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Friendly Feedback: How to Learn Mandarin Chinese with a Language Partner

Finding a language exchange partner is the first step to getting truly conversational in Chinese.

And perhaps the first step to building a lasting friendship.

Who doesn’t want someone to hang out with while traveling through China?

Whether you meet with your language partner online or in person—or both!—there’s no substitute for the repeated feedback on your Chinese that they’ll give you.

Without someone telling you when you’ve made a mistake, it’s hard to improve.

You won’t get much individual attention in a traditional classroom—or when learning online—and Mandarin Chinese tutors can get expensive fast.

A Chinese language partner solves both of these problems.

With a language exchange partner, you help them practice your native language for a given amount of time, then they practice Chinese with you in exchange. You both learn. No money changes hands.

Why Get a Chinese Language Partner?

  • A Chinese language partner will give you individualized feedback that’s just impossible in a regular group class. Do you need to be drilled on tones or other hairy pronunciation issues? A language partner can repeat a pronunciation exercise with you for 20 minutes until you get it right. Or you can just get in more speaking practice, and they can inject to give you minor corrections while you speak.
  • Language partners are extremely cost-effective. It’s hard to get a better price (free, or the price of a coffee or meal if you meet in a restaurant). Yet they can really help your linguistic and cultural knowledge skyrocket, and they’ll help you build confidence with your language skills in general.
  • You approach a Chinese language partner as equals, and your relationship is much more likely to develop into a friendship than, for example, that between a student and private tutor.
  • Even if you don’t become friends with your Chinese language partner, they can serve as a cultural navigator. If there’s an interaction you had recently that baffled you for non-language-related reasons (assuming you’re in China or Taiwan), ask your language partner. He or she is probably the best person to explain if there are cultural reasons behind it. This role can be extremely valuable.

How to Find a Chinese Language Partner

The good news? There are probably more Chinese speakers looking for an English language partner than vice versa. So the numbers are on your side, especially if you’re in China.

The first time I went to China, students at the university I was taking a course at would approach any Western-looking people and ask them to be their language partners. It was both comical and, after weeks of twice-daily requests, a little bit annoying. The point is, while abroad in China, you’ll have no issues making friends and securing a language exchange partner.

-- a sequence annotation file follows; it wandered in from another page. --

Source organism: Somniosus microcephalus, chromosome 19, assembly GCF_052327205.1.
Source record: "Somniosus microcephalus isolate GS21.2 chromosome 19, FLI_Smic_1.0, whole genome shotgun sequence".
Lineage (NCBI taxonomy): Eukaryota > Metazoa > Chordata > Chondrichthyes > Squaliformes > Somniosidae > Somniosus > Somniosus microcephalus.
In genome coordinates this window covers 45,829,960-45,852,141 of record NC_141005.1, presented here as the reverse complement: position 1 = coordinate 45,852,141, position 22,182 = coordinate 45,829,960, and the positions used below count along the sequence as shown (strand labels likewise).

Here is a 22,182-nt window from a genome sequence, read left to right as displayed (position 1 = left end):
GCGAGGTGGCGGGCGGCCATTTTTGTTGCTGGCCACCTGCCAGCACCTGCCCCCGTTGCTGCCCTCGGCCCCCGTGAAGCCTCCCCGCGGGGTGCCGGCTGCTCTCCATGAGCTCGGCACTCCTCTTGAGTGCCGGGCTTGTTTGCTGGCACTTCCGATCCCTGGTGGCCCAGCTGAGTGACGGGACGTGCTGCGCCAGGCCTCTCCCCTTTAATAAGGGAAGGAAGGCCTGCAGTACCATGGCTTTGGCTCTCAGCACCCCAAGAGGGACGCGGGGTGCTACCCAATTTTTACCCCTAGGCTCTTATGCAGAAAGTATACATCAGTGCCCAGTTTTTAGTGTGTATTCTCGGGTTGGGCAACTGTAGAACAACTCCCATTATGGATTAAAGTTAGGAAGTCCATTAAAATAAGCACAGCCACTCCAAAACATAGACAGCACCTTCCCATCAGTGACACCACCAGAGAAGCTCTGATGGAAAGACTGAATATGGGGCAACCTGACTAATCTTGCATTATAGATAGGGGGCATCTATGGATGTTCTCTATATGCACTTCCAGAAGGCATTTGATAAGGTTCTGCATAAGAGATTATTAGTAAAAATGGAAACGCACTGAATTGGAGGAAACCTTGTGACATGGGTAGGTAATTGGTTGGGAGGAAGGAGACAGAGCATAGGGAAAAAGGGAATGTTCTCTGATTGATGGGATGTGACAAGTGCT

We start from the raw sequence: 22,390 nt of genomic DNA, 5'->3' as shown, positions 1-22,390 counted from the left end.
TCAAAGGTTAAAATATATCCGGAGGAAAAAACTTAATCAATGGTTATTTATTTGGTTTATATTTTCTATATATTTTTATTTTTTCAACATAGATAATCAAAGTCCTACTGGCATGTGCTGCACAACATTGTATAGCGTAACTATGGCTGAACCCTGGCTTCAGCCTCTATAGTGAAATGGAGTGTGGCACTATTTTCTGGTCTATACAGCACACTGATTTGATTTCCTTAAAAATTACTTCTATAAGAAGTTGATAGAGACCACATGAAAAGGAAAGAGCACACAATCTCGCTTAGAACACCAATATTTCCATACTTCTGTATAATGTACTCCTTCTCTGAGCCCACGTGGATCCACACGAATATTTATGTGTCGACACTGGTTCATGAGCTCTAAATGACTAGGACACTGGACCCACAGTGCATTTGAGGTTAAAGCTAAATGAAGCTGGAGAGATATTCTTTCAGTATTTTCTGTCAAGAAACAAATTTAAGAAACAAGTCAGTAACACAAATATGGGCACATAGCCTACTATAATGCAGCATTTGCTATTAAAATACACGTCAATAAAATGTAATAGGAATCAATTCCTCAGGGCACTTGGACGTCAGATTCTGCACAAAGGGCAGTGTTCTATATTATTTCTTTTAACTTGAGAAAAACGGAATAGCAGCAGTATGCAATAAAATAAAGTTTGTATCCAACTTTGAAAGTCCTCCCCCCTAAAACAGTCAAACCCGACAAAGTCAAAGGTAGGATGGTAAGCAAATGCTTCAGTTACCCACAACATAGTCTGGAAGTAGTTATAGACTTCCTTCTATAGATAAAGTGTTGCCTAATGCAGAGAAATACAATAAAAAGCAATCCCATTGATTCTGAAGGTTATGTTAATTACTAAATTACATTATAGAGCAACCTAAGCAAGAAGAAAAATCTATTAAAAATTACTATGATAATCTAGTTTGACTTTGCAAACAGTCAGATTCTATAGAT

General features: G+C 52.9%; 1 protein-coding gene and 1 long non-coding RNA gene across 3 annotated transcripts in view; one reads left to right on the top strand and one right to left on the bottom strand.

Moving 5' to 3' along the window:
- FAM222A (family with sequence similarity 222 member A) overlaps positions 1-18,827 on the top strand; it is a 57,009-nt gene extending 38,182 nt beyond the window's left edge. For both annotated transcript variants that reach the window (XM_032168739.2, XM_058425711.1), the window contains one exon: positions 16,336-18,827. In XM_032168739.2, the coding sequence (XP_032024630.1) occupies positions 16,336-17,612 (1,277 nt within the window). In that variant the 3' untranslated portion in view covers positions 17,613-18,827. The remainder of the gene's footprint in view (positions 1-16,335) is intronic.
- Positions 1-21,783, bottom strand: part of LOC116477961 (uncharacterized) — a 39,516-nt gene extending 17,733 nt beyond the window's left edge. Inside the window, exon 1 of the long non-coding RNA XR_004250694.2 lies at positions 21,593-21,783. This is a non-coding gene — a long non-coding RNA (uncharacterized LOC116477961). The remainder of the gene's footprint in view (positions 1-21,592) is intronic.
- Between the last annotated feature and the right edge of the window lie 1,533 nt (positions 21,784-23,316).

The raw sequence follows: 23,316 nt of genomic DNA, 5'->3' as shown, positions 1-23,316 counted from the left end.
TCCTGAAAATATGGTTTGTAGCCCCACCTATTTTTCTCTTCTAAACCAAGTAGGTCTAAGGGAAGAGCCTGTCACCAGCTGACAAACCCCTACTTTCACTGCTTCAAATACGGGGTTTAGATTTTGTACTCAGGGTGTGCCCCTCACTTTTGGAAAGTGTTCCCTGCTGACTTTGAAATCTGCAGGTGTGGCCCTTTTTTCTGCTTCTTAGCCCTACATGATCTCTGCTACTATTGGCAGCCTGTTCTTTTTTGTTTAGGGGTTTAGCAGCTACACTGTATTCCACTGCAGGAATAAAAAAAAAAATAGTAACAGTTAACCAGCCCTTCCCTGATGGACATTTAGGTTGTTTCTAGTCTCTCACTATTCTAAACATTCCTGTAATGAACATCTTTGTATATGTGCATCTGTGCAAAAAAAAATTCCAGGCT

If you’re not in China, you can still find a Chinese language partner pretty easily! I did a language exchange with a Chinese woman in my hometown for years. She responded to an ad I put out on Craigslist, and the rest is history. Here are some ideas for finding a Chinese language partner:

  • Specialized language exchange websites. There are actually a lot of these sites out there, but two noteworthy options are:

italkiThis site that specializes in language tutoring by Skype also has a place to look for a language partner. The assumption with language partners you find on italki is that the exchange will happen by Skype, not in person. One advantage of italki is that many professional language teachers are signed up to find a language partner, so you might end up with a professional teacher as your language partner!

My Language ExchangeThis website is exclusively dedicated to language exchanges. You can search by language, by city and by type of exchange. If you would rather do an in-person language exchange, this is a great resource.

  • Universities. If you’re in China, try asking around at a university and/or connecting with someone who teaches English at a university to connect you with students who would be interested in a language exchange. If you’re not in China, reach out to the international student affairs office at local universities and ask to put up a notice that you’re looking for a Chinese language partner.
  • General classified ad sites. I’ve had good luck finding language partners by posting a notice in the skill swap section on Craigslist. If you’re in China, you might want to try local classified ad sites like ganji.com or 58.com.

How to Make the Most of Your Language Exchange

During Chinese Conversations, Only Speak Chinese

The way a language exchange works, you spend half the time practicing your target language (Mandarin Chinese) and half the time practicing your partner’s target language (English, or another language you speak natively).